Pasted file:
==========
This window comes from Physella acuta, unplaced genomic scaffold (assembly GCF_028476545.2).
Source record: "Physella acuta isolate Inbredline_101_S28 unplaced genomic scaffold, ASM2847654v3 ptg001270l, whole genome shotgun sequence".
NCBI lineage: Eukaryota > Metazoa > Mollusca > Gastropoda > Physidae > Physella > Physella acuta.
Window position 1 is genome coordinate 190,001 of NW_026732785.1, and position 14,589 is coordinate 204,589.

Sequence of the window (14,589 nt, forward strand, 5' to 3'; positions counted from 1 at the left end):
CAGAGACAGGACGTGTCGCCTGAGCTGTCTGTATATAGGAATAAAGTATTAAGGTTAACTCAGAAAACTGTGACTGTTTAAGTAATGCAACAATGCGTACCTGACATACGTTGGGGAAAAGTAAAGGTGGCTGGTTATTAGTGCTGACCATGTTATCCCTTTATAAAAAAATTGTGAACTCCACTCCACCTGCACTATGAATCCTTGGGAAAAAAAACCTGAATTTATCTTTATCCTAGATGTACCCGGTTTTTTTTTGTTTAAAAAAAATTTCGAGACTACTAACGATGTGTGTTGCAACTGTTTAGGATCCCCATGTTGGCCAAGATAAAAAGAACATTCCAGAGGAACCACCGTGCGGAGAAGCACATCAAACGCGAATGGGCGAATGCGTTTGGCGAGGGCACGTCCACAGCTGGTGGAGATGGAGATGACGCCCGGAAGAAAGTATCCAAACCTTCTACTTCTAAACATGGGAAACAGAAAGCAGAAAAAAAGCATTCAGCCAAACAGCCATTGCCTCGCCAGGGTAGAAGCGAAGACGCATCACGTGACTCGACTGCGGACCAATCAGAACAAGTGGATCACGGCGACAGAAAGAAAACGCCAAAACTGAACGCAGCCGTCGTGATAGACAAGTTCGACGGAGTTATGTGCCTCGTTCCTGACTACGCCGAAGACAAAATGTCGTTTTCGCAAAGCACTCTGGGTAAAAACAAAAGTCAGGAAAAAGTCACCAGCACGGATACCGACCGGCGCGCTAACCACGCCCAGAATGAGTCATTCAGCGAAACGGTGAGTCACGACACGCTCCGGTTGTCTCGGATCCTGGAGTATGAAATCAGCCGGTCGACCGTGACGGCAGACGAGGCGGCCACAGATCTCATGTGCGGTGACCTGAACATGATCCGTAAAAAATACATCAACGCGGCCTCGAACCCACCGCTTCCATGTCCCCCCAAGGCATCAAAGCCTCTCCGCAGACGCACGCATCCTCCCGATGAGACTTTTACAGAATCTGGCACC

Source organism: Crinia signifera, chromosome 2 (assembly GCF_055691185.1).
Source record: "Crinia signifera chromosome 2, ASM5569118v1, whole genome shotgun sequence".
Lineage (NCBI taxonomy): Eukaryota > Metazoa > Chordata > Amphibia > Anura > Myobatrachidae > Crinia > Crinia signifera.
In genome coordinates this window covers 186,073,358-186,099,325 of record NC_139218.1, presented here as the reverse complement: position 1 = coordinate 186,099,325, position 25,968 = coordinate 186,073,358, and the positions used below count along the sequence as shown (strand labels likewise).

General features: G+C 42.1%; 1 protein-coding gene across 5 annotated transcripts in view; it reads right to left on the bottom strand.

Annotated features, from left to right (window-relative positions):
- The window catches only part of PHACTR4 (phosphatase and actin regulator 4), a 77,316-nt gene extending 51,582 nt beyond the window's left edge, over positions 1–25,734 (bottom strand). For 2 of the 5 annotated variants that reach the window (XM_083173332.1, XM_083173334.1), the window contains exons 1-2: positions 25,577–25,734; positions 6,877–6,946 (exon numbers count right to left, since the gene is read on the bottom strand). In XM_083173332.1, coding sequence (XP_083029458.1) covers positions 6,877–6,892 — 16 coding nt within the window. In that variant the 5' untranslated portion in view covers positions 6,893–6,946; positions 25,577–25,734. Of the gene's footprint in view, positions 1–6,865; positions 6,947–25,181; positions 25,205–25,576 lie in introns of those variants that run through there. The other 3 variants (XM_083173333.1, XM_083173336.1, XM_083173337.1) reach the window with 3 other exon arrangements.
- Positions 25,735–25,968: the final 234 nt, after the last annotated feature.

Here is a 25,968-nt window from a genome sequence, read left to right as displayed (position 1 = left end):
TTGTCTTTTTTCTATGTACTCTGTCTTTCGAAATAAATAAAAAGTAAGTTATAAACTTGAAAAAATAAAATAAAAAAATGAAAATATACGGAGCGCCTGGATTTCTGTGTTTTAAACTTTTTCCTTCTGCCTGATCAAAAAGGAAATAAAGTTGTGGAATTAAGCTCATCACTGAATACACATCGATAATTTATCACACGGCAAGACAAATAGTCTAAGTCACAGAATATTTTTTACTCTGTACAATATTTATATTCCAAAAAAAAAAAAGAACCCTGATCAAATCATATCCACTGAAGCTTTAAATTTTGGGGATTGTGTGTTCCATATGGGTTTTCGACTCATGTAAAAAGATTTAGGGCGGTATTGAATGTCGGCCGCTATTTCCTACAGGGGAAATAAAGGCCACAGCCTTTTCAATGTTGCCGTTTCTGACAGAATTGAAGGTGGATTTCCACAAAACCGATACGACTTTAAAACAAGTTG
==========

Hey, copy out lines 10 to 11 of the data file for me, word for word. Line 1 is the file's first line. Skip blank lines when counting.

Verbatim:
In genome coordinates this window covers 186,073,358-186,099,325 of record NC_139218.1, presented here as the reverse complement: position 1 = coordinate 186,099,325, position 25,968 = coordinate 186,073,358, and the positions used below count along the sequence as shown (strand labels likewise).

General features: G+C 42.1%; 1 protein-coding gene across 5 annotated transcripts in view; it reads right to left on the bottom strand.